Revefenacin solution - inhalation
Revefenacin solution - inhalation
Revefenacin is a long-term medication used to treat an ongoing lung disease, chronic obstructive pulmonary disease (COPD). It must be used regularly to reduce and prevent symptoms such as shortness of breath, cough, and wheezing. This medication belongs to a class of drugs known as anticholinergics. It works by relaxing the muscles around the airways so that they can open wider and make breathing easier.
Revefenacin does not work right away and should not be used to relieve sudden breathing problems. If wheezing or sudden shortness of breath occurs, use your quick-relief inhaler as prescribed.
Read the Medication Guide and Instructions for Use provided by your pharmacist before you start using revefenacin and each time you get a refill. This medication is used with a special machine called a nebulizer that changes the solution to a fine mist that you inhale. Learn how to prepare, use, and care for the nebulizer properly. If you have any questions, ask your doctor, pharmacist, or respiratory therapist.
This product should be clear and colorless. Before using, check this product visually for particles or discoloration. If either is present, do not use the liquid.
Inhale this medication into your lungs using the nebulizer as directed by your doctor, usually once daily. Do not mix with other medicines in the nebulizer. Avoid getting this medication into your eyes. It may cause eye pain/irritation, temporary blurred vision, and other vision changes. Each treatment usually takes about 8 minutes. Use this medication only with the nebulizer. Do not swallow or inject the solution. Clean the nebulizer after every use according to the manufacturer's directions.
If you are using other inhaled medications at the same time, wait at least one minute between the use of each medication.
Use this medication regularly to get the most benefit from it. To help you remember, use it at the same time each day. Do not increase your dose or use this medication more often than directed.
Learn which of your inhalers/medications you should use every day and which you should use if your breathing suddenly worsens (quick-relief drugs). Ask your doctor ahead of time what you should do if you have new or worsening cough or shortness of breath, wheezing, increased sputum, waking up at night with trouble breathing, if you use your quick-relief inhaler more often, or if your quick-relief inhaler does not seem to be working well. Learn when you can treat sudden breathing problems by yourself and when you must get medical help right away.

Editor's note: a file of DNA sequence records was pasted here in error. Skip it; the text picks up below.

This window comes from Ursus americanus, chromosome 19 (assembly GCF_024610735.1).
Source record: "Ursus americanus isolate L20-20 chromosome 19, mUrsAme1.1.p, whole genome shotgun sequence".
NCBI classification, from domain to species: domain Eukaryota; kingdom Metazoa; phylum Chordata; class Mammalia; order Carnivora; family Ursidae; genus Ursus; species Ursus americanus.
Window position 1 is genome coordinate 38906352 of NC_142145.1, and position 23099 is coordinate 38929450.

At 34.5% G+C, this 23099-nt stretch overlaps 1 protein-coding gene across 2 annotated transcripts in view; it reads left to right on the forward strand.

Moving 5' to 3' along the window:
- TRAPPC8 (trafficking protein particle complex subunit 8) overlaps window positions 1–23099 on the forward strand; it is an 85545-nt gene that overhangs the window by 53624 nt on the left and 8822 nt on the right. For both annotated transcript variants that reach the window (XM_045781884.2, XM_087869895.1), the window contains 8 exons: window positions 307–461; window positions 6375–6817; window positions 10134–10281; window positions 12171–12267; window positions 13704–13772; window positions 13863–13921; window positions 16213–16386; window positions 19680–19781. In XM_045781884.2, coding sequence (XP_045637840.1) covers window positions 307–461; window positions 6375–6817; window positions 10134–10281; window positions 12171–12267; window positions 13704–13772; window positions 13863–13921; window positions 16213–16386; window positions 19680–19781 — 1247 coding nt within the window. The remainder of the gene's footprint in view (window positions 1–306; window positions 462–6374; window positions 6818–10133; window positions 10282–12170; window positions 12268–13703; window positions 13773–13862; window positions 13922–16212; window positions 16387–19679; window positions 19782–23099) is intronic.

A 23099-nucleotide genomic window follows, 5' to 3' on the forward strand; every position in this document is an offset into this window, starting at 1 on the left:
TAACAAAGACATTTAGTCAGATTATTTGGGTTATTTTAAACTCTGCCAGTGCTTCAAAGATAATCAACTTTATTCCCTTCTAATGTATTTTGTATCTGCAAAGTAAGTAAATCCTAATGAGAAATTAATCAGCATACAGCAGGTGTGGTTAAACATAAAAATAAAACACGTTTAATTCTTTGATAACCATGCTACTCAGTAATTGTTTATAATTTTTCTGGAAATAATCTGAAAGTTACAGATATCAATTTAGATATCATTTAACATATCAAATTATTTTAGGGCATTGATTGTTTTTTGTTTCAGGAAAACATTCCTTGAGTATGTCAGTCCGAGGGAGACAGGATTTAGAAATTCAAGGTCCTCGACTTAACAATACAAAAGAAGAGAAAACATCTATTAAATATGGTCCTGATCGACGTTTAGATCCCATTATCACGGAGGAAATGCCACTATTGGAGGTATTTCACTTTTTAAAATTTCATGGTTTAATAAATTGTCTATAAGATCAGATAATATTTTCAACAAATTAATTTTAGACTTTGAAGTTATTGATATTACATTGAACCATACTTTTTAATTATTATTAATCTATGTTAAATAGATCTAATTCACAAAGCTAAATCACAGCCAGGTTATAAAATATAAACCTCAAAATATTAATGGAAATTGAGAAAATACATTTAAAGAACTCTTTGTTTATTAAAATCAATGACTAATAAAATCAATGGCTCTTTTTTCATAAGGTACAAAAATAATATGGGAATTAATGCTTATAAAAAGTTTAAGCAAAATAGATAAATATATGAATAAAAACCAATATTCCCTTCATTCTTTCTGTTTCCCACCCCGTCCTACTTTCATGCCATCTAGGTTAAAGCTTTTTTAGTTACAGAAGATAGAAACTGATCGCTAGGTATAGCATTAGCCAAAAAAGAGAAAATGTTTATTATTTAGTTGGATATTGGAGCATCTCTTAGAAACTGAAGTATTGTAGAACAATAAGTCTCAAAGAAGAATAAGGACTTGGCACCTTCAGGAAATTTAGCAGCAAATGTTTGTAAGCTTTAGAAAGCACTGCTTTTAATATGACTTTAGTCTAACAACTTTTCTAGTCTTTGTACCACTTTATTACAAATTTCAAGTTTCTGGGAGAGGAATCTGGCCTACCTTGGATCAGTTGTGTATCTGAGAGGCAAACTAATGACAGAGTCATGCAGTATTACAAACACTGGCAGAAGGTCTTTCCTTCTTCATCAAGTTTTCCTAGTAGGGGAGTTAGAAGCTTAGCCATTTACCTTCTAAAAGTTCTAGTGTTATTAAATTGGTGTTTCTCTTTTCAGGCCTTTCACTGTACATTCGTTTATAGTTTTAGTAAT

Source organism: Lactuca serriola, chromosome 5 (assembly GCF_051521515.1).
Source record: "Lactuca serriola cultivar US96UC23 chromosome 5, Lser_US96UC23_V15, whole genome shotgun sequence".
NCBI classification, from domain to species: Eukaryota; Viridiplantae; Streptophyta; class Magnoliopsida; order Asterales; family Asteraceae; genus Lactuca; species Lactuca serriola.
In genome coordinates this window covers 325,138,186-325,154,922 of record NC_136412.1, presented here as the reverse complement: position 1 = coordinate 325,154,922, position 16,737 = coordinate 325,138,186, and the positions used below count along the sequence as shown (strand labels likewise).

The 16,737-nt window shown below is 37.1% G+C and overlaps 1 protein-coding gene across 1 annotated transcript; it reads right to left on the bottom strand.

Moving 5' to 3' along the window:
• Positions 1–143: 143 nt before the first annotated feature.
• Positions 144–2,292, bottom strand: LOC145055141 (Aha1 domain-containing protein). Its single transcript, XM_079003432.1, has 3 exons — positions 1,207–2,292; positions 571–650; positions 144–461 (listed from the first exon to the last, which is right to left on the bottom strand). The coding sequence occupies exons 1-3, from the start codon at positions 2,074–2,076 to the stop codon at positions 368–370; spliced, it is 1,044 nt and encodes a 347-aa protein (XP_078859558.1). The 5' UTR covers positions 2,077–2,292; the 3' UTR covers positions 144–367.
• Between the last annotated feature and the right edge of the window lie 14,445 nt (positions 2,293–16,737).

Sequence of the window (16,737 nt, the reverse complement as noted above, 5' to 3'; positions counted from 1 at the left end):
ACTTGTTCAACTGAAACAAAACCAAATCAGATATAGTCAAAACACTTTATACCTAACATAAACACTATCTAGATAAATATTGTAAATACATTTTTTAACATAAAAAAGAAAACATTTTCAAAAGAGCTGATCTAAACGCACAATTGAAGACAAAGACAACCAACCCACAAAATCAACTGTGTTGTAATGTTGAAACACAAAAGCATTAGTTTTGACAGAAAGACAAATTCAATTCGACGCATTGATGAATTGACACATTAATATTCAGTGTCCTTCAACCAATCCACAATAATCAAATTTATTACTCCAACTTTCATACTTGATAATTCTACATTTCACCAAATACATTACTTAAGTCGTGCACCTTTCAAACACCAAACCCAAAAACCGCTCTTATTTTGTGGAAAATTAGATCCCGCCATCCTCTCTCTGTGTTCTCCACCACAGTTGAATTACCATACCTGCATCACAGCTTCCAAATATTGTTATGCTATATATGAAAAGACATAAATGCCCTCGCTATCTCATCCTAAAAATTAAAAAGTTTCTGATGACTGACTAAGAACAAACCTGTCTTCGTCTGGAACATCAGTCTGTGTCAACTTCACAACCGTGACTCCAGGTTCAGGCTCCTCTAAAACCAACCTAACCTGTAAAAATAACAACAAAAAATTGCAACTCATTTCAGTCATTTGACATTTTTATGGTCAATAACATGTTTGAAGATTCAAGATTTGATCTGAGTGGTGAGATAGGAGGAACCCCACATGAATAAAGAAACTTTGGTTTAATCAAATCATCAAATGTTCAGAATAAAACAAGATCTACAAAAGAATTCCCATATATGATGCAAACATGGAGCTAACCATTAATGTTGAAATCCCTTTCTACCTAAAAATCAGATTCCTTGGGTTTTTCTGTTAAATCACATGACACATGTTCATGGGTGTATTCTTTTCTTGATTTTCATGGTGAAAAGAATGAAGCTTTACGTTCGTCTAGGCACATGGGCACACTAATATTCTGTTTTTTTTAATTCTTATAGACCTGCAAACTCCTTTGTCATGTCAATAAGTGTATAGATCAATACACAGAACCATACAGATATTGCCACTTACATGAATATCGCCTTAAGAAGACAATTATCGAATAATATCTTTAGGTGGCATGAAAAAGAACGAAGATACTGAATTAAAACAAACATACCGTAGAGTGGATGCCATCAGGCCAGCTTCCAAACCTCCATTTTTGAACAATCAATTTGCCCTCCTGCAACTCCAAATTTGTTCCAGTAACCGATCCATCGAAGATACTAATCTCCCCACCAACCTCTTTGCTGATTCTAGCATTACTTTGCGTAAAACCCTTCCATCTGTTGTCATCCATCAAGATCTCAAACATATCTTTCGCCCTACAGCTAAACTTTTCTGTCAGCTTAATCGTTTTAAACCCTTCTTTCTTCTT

Tell your doctor if your symptoms do not get better or if they get worse.
Runny/stuffy nose may occur. If this effect lasts or gets worse, tell your doctor or pharmacist promptly.
Rarely, this medication may cause sudden severe worsening of breathing problems right after you use it. If this occurs, use your quick-relief inhaler and get medical help right away.
Tell your doctor right away if you have any serious side effects, including:
Get medical help right away if you have any very serious side effects, including:
A very serious allergic reaction to this product is rare. However, get medical help right away if you notice any symptoms of a serious allergic reaction, including:
In the US -
Before using revefenacin, tell your doctor or pharmacist if you are allergic to it; or if you have any other allergies. This product may contain inactive ingredients, which can cause allergic reactions or other problems. Talk to your pharmacist for more details.
Before using this medication, tell your doctor or pharmacist your medical history, especially of:
During pregnancy, this medication should be used only when clearly needed. Discuss the risks and benefits with your doctor.
It is unknown if this medication passes into breast milk. Consult your doctor before breast-feeding.
If someone has overdosed and has serious symptoms such as passing out or trouble breathing, call 911. Otherwise, call a poison control center right away. US residents can call their local poison control center at 1-800-222-1222. Canada residents can call a provincial poison control center. Symptoms of overdose may include: nausea, vomiting, dizziness, lightheadedness.
Do not share this medication with others.
If you smoke, quitting is the most important step you can take to treat COPD. Talk with your doctor or pharmacist about programs and products that can help you quit.
Because the flu virus can worsen breathing problems, ask your doctor or pharmacist if you should have a flu shot every year.
Lab/medical tests (such as lung function) should be done while you are using this medication. Keep all medical and lab appointments.
If you miss a dose, use it as soon as you remember. If it is near the time of the next dose, skip the missed dose. Use your next dose at the regular time. Do not double the dose to catch up.
Store at room temperature away from light and moisture. Do not store in the bathroom. Keep all medications away from children and pets.
Your condition can cause complications in a medical emergency. For information about enrolling in MedicAlert, call 1-888-633-4298 (US) or 1-800-668-1507 (Canada).
Information last revised December 2018.
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